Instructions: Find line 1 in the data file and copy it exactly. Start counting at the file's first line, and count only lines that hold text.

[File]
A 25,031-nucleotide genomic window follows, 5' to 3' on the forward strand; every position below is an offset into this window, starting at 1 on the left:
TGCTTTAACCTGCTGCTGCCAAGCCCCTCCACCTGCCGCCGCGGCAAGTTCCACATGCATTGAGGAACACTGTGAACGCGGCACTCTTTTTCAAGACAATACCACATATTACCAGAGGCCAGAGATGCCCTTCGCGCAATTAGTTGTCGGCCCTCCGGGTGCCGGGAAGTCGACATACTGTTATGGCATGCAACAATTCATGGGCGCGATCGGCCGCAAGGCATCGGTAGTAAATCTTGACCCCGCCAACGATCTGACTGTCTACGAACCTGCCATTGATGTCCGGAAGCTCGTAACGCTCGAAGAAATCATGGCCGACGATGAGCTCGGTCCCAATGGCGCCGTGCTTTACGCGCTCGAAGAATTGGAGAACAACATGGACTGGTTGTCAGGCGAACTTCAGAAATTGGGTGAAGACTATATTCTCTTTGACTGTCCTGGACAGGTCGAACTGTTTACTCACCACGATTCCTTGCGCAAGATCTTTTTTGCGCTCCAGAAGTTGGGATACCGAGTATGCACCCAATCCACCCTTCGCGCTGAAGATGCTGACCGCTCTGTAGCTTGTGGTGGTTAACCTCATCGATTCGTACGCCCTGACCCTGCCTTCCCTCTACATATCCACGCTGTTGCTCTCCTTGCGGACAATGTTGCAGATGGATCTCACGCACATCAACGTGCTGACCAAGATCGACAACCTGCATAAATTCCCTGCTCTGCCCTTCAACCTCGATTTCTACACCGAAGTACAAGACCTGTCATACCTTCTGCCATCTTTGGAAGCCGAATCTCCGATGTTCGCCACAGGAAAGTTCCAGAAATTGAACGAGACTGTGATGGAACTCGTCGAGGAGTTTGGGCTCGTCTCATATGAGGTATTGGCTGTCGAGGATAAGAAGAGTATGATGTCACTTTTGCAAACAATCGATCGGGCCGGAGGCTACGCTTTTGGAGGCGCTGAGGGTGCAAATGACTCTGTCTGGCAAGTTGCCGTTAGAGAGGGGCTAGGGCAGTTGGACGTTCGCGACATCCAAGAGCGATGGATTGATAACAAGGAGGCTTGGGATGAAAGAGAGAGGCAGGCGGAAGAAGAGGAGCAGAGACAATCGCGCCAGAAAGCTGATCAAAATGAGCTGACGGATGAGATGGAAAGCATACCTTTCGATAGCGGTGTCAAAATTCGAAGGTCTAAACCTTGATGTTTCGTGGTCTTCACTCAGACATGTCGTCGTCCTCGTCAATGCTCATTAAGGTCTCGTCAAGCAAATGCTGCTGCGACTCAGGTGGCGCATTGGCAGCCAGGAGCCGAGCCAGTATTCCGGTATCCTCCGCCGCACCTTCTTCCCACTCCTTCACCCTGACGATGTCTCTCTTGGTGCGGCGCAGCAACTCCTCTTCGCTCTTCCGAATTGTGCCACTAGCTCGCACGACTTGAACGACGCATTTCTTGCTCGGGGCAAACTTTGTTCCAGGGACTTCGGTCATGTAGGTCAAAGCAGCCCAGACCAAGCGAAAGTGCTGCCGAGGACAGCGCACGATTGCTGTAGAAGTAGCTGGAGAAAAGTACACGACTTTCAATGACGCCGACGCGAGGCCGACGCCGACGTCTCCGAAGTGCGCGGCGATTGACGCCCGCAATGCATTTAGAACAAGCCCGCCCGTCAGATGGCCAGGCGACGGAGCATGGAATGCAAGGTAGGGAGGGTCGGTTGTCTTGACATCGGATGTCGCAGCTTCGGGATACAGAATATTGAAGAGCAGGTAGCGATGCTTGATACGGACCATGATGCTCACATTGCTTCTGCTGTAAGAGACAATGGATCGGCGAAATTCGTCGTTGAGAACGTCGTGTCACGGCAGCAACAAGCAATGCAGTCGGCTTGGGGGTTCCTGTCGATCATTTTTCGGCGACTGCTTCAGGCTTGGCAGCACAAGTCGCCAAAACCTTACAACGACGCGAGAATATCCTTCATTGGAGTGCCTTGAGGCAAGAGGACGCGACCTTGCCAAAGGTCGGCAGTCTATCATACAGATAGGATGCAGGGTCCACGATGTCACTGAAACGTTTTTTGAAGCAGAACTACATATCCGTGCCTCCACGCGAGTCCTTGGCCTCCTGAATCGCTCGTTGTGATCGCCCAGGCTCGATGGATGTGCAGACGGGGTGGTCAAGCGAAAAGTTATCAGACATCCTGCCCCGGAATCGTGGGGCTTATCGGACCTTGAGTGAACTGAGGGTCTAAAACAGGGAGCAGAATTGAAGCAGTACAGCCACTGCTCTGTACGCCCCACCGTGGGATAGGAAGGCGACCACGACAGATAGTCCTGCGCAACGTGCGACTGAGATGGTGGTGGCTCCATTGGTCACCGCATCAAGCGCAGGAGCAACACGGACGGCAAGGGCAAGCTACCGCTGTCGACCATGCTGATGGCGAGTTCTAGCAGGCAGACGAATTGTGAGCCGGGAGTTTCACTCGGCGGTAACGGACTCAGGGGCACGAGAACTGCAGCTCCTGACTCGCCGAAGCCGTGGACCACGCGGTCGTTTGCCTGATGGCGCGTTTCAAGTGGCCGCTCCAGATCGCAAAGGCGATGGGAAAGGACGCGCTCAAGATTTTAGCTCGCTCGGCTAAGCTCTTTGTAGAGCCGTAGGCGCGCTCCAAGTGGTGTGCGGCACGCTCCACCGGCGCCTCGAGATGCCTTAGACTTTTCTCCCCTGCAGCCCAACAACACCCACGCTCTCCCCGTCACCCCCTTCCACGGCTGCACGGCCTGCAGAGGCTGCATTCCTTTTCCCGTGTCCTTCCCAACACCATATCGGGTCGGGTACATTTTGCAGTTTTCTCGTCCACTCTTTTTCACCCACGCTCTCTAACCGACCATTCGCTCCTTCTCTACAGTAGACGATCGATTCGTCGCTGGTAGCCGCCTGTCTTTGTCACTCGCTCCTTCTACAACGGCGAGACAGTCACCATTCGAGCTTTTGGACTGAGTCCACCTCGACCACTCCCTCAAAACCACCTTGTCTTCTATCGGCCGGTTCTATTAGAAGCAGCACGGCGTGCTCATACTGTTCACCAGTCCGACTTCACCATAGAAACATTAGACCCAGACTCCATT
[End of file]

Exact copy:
A 25,031-nucleotide genomic window follows, 5' to 3' on the forward strand; every position below is an offset into this window, starting at 1 on the left: